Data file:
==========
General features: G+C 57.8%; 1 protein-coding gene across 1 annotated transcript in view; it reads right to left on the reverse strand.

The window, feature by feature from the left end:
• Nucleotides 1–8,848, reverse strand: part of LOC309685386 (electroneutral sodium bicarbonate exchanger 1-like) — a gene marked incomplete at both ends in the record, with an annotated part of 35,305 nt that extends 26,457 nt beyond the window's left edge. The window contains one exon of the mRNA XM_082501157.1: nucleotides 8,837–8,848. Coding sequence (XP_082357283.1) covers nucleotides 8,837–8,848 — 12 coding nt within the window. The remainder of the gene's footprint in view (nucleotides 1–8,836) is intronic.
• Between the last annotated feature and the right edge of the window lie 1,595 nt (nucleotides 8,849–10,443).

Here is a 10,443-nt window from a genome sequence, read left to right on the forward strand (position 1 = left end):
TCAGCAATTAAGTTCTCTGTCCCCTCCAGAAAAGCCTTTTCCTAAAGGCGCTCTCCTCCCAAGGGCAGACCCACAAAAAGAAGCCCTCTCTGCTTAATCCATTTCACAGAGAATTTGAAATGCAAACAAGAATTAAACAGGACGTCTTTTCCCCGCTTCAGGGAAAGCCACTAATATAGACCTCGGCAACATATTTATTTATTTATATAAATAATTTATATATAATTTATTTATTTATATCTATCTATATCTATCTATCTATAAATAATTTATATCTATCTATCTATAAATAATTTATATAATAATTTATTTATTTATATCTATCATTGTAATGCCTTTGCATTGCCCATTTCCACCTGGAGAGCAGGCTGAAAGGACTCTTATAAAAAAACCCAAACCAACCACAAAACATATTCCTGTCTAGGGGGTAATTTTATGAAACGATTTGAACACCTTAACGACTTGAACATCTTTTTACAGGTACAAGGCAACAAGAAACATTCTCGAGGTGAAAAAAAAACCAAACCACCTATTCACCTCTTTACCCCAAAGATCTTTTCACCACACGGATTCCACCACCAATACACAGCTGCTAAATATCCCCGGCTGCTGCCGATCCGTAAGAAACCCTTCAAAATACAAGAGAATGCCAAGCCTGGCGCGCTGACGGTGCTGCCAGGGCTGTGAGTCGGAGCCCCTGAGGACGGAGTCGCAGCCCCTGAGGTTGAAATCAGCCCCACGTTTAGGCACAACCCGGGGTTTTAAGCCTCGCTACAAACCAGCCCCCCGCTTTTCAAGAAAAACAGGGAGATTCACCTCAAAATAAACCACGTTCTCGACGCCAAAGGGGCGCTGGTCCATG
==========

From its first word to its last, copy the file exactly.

General features: G+C 57.8%; 1 protein-coding gene across 1 annotated transcript in view; it reads right to left on the reverse strand.

The window, feature by feature from the left end:
• Nucleotides 1–8,848, reverse strand: part of LOC309685386 (electroneutral sodium bicarbonate exchanger 1-like) — a gene marked incomplete at both ends in the record, with an annotated part of 35,305 nt that extends 26,457 nt beyond the window's left edge. The window contains one exon of the mRNA XM_082501157.1: nucleotides 8,837–8,848. Coding sequence (XP_082357283.1) covers nucleotides 8,837–8,848 — 12 coding nt within the window. The remainder of the gene's footprint in view (nucleotides 1–8,836) is intronic.
• Between the last annotated feature and the right edge of the window lie 1,595 nt (nucleotides 8,849–10,443).

Here is a 10,443-nt window from a genome sequence, read left to right on the forward strand (position 1 = left end):
TCAGCAATTAAGTTCTCTGTCCCCTCCAGAAAAGCCTTTTCCTAAAGGCGCTCTCCTCCCAAGGGCAGACCCACAAAAAGAAGCCCTCTCTGCTTAATCCATTTCACAGAGAATTTGAAATGCAAACAAGAATTAAACAGGACGTCTTTTCCCCGCTTCAGGGAAAGCCACTAATATAGACCTCGGCAACATATTTATTTATTTATATAAATAATTTATATATAATTTATTTATTTATATCTATCTATATCTATCTATCTATAAATAATTTATATCTATCTATCTATAAATAATTTATATAATAATTTATTTATTTATATCTATCATTGTAATGCCTTTGCATTGCCCATTTCCACCTGGAGAGCAGGCTGAAAGGACTCTTATAAAAAAACCCAAACCAACCACAAAACATATTCCTGTCTAGGGGGTAATTTTATGAAACGATTTGAACACCTTAACGACTTGAACATCTTTTTACAGGTACAAGGCAACAAGAAACATTCTCGAGGTGAAAAAAAAACCAAACCACCTATTCACCTCTTTACCCCAAAGATCTTTTCACCACACGGATTCCACCACCAATACACAGCTGCTAAATATCCCCGGCTGCTGCCGATCCGTAAGAAACCCTTCAAAATACAAGAGAATGCCAAGCCTGGCGCGCTGACGGTGCTGCCAGGGCTGTGAGTCGGAGCCCCTGAGGACGGAGTCGCAGCCCCTGAGGTTGAAATCAGCCCCACGTTTAGGCACAACCCGGGGTTTTAAGCCTCGCTACAAACCAGCCCCCCGCTTTTCAAGAAAAACAGGGAGATTCACCTCAAAATAAACCACGTTCTCGACGCCAAAGGGGCGCTGGTCCATG